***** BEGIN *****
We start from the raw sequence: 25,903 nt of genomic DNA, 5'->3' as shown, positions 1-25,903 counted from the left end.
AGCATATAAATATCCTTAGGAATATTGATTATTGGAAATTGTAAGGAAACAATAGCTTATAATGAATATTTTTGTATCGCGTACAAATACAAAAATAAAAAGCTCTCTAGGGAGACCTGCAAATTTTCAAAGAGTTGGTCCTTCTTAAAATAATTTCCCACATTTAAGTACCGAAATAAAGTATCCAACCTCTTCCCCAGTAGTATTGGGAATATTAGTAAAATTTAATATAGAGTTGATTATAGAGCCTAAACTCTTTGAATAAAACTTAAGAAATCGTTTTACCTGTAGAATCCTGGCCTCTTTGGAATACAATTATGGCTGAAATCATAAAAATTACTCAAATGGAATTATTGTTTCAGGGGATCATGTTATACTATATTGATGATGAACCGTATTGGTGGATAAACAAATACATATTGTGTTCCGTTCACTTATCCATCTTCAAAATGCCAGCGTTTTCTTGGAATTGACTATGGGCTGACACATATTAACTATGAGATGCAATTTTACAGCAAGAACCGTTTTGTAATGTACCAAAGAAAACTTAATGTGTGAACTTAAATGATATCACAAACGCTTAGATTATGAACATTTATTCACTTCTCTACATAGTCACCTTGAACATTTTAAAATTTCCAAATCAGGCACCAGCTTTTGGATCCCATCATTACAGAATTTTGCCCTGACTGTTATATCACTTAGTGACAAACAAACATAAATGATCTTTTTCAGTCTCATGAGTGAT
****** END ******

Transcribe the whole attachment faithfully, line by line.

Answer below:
We start from the raw sequence: 25,903 nt of genomic DNA, 5'->3' as shown, positions 1-25,903 counted from the left end.
AGCATATAAATATCCTTAGGAATATTGATTATTGGAAATTGTAAGGAAACAATAGCTTATAATGAATATTTTTGTATCGCGTACAAATACAAAAATAAAAAGCTCTCTAGGGAGACCTGCAAATTTTCAAAGAGTTGGTCCTTCTTAAAATAATTTCCCACATTTAAGTACCGAAATAAAGTATCCAACCTCTTCCCCAGTAGTATTGGGAATATTAGTAAAATTTAATATAGAGTTGATTATAGAGCCTAAACTCTTTGAATAAAACTTAAGAAATCGTTTTACCTGTAGAATCCTGGCCTCTTTGGAATACAATTATGGCTGAAATCATAAAAATTACTCAAATGGAATTATTGTTTCAGGGGATCATGTTATACTATATTGATGATGAACCGTATTGGTGGATAAACAAATACATATTGTGTTCCGTTCACTTATCCATCTTCAAAATGCCAGCGTTTTCTTGGAATTGACTATGGGCTGACACATATTAACTATGAGATGCAATTTTACAGCAAGAACCGTTTTGTAATGTACCAAAGAAAACTTAATGTGTGAACTTAAATGATATCACAAACGCTTAGATTATGAACATTTATTCACTTCTCTACATAGTCACCTTGAACATTTTAAAATTTCCAAATCAGGCACCAGCTTTTGGATCCCATCATTACAGAATTTTGCCCTGACTGTTATATCACTTAGTGACAAACAAACATAAATGATCTTTTTCAGTCTCATGAGTGAT